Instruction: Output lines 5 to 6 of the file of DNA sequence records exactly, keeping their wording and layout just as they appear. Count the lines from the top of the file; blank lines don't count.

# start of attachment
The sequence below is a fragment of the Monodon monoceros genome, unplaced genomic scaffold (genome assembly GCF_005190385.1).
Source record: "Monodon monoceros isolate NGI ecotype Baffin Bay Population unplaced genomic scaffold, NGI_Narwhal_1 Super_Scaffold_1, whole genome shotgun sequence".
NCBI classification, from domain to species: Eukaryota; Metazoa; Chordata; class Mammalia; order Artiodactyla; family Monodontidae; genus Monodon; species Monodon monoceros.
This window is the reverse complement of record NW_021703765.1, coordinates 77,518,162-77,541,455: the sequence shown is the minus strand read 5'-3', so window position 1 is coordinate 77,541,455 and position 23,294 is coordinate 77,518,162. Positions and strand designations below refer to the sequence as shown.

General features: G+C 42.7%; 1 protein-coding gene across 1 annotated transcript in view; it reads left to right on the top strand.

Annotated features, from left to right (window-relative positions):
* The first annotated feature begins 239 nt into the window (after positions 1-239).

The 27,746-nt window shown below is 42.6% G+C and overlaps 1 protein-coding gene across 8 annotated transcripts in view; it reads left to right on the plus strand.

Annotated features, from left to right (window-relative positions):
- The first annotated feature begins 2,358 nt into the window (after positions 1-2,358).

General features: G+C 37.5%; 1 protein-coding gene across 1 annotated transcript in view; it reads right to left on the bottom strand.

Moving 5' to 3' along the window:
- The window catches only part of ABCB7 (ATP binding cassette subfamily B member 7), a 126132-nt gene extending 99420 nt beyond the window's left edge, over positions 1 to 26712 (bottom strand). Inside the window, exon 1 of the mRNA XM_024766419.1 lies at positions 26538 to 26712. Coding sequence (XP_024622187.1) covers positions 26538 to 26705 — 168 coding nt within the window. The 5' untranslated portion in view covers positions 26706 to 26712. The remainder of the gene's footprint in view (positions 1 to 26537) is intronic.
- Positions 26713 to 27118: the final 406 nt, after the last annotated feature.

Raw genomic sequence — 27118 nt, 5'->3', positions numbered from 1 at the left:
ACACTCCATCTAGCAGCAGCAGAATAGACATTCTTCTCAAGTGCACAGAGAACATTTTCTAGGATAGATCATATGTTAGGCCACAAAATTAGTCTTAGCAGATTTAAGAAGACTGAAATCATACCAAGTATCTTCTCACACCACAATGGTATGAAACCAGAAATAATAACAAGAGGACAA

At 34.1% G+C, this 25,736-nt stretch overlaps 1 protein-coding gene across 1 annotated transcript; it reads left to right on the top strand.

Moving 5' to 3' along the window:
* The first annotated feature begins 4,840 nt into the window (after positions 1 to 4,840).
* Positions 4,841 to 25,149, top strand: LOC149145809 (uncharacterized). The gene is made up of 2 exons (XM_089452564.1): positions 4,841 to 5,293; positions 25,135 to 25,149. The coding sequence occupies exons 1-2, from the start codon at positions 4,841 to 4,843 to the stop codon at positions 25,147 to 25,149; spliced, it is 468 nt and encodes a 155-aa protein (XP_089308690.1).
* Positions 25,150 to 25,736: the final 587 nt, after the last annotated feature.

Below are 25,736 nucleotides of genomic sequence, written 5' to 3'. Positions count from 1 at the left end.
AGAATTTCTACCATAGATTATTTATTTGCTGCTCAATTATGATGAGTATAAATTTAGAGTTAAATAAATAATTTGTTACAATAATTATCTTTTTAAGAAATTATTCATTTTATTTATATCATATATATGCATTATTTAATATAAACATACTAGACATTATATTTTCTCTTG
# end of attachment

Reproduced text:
General features: G+C 42.7%; 1 protein-coding gene across 1 annotated transcript in view; it reads left to right on the top strand.

Annotated features, from left to right (window-relative positions):